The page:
Airstream has played a role in America’s space program since the 1960s. In 1967-1968, Airstream built the vehicular structure for the four Mobile Quarantine Facilities or MQFs that were used to quarantine the returning Apollo astronauts to prevent the possible spread of any lunar pathogens that they might have encountered while on the surface of the moon.
Airstream’s involvement with the space program continued on after the usage of the MQFs. In 1983, Airstream was commissioned to build three modified Excella Motorhomes for use in NASA’s Shuttle program.
Perhaps the most famous of these three vehicles is the 27’ Airstream Motorhome known as the Astrovan which was used to transport astronauts from the Operations and Checkout Building at the Florida Kennedy Space Center to the launch pad. The Astrovan was used on each shuttle mission from 1983 until the final mission in July of 2011.
In its 27 years of service, the Astrovan racked up a mere 26,500 miles. That’s because it was only used during launch rehearsal and on launch day to transport the crew approximately nine miles from where they suited up to the launch pad and back. On launch day, the crew gathered in front of the Astrovan, smiling for photos and waving to the crowd before boarding the vehicle. They were then escorted by security to the launch pad, occasionally spotting a Florida alligator or two along the way.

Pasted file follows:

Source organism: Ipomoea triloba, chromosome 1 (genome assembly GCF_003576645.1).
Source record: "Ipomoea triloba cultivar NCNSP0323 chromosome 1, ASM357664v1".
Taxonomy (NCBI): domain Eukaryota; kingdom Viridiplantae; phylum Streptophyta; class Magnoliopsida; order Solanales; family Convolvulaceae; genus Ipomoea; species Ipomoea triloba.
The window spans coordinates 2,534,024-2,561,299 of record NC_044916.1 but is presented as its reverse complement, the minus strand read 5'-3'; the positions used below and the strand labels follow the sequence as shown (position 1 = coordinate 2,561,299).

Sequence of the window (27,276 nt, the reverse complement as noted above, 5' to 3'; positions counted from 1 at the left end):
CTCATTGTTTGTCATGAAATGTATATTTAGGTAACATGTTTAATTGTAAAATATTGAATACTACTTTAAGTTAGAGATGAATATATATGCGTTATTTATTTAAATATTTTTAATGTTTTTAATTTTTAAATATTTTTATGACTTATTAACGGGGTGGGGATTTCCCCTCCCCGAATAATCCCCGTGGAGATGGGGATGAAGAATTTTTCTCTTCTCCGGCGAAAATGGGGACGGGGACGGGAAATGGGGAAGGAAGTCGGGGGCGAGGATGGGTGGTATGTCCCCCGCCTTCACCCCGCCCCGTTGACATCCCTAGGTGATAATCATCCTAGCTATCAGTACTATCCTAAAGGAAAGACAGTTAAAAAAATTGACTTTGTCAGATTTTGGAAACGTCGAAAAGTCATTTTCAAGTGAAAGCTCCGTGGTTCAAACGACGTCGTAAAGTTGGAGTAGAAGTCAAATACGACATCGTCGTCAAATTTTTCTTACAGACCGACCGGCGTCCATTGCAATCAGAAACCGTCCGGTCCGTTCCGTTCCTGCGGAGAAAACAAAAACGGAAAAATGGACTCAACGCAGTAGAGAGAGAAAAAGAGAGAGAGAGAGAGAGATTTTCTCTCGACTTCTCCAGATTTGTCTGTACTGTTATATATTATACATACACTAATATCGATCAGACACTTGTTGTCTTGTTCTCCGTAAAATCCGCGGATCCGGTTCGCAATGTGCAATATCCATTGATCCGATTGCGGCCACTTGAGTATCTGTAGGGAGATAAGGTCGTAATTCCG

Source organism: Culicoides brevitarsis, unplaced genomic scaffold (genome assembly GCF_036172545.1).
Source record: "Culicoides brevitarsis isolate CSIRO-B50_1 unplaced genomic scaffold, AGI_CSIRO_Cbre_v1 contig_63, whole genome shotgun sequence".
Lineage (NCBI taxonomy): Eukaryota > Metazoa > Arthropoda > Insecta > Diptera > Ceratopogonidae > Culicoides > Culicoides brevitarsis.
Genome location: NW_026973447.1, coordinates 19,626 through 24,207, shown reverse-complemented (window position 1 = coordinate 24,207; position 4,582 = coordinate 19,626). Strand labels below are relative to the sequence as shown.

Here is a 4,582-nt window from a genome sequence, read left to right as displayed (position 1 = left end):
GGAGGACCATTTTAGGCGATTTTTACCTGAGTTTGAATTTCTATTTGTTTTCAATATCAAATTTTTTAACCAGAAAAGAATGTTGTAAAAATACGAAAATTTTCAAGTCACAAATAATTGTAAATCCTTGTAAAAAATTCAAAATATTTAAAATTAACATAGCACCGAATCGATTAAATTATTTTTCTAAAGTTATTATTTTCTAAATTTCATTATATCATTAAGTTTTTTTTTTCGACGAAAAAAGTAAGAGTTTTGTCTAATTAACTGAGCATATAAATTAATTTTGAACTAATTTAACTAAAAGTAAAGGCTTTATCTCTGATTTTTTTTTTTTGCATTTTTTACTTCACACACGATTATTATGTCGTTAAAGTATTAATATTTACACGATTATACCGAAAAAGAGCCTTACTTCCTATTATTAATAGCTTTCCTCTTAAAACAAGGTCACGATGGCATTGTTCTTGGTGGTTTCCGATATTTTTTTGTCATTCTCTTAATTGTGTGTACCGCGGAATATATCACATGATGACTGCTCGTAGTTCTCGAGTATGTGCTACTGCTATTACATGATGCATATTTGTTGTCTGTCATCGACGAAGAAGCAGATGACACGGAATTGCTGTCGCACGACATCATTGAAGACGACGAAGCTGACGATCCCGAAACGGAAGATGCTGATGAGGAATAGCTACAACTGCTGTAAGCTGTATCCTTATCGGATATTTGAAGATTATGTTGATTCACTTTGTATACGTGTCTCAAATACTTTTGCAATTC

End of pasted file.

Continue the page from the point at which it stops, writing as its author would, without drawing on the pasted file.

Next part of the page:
In place of the standard living and dining areas, the Astrovan featured bench seats along either side to support a shuttle crew of 8. The benches were equipped with lift-out sections to accommodate the ventilator units used to circulate cool air through the astronauts’ bulky orange launch and entry suits. A rear hatch with steps allowed for cargo loading. The vehicle also had standard features for the time such as a lavatory and refrigerator. The original interior was maintained, including the dark-wood paneling and gold drapes.
The Astrovan, with its traditional interior, was a familiar and comforting sight on launch day. Traditions have been important to astronauts over the years. For example, on launch day, breakfast is always steak and eggs, a tradition that started with the first manned American space flight. Before boarding the Astrovan, the crew had to play a game of cards and they could not leave for the launch pad until the commander lost.
"I always associate this vehicle with flying," said astronaut Chris Ferguson, who participated in three shuttle launches, including commanding the final Space Shuttle launch in 2011, "because you get in here for TCDT, which, of course, is the launch rehearsal, and then launch day."
It was exciting for the crew, especially for the newest members, to be able to ride in the vehicle that their predecessors had ridden in. The Astrovan has hosted a long list of famous astronauts including Ohio native John Glenn, the first American to orbit the earth in 1962, who boarded the Astrovan in 1998 and went back to space at 77 years old. Kathryn Sullivan, the first American woman to perform an extra-vehicular activity in space, is another famous passenger.
Today, you can visit the Astrovan on display at the Kennedy Space Center Visitor’s Complex in Cape Canaveral, FL. Will Airstream play a role in the next chapter of space exploration? Only time will tell.